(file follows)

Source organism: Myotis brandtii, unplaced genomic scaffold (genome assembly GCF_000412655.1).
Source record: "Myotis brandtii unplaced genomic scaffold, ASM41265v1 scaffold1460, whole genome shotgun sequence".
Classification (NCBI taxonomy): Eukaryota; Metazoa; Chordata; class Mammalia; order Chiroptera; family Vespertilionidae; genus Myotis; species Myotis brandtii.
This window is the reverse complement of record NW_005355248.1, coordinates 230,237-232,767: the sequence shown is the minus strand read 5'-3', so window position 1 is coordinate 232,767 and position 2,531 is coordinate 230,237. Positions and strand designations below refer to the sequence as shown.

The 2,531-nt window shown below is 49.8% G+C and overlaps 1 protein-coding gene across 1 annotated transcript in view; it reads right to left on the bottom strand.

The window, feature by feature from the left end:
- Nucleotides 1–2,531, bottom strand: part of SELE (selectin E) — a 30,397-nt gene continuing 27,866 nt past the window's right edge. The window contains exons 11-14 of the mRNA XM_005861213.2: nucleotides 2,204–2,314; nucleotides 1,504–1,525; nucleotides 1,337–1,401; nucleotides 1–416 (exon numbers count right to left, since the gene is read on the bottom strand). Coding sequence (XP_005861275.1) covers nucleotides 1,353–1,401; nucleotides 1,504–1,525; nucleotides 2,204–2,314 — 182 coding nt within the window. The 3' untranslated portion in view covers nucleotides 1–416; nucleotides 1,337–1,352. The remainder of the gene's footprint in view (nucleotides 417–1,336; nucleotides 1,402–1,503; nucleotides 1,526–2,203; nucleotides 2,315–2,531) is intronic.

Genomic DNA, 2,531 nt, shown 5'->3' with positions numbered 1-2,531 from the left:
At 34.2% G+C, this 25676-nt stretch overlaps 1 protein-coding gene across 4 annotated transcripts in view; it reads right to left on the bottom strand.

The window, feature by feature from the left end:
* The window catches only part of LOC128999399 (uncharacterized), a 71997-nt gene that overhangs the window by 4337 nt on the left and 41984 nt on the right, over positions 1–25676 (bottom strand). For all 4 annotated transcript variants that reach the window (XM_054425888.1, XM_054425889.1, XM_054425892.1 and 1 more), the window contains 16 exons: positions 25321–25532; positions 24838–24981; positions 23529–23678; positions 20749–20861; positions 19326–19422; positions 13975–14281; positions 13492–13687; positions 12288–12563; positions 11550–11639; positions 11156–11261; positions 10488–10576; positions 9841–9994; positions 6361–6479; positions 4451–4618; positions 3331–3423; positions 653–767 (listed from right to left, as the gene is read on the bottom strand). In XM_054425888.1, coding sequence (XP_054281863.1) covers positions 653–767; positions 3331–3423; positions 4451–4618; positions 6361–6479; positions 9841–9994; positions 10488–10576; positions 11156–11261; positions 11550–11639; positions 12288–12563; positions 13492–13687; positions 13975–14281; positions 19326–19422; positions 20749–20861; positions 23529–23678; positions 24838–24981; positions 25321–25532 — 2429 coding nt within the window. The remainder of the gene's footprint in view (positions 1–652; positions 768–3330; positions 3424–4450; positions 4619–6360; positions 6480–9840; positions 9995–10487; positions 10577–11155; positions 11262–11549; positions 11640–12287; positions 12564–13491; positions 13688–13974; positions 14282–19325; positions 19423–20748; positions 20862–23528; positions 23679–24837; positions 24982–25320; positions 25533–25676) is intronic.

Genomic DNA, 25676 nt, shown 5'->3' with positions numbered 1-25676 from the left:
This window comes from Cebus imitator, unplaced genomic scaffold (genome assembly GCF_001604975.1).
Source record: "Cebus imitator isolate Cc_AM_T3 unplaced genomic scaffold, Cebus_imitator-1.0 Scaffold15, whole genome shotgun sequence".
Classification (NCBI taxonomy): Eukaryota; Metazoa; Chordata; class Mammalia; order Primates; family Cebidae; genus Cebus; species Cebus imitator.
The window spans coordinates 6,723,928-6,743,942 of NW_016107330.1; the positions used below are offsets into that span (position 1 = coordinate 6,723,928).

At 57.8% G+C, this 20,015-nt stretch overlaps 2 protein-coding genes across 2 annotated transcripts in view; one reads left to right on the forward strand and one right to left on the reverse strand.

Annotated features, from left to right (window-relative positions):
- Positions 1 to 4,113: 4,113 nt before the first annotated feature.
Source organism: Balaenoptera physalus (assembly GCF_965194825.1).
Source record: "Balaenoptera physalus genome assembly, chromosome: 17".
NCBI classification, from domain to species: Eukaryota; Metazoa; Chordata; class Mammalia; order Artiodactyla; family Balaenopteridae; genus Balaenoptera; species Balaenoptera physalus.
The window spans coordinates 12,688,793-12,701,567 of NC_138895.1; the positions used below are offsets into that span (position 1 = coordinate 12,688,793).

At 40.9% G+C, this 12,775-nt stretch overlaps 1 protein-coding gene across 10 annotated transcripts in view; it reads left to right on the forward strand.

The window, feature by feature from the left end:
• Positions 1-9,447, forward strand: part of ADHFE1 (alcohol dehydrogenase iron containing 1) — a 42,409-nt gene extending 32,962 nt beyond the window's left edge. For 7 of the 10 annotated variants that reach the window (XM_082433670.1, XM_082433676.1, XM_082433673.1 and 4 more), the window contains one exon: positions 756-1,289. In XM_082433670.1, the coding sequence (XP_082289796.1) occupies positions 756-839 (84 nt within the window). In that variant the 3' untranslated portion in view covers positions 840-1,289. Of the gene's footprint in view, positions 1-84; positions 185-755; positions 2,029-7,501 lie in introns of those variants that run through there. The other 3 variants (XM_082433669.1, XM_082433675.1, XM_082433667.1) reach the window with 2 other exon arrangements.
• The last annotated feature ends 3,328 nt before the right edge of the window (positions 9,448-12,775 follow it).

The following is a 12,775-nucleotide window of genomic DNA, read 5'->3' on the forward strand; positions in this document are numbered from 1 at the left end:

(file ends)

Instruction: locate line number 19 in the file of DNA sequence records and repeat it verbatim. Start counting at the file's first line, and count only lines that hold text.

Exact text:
- Positions 1 to 4,113: 4,113 nt before the first annotated feature.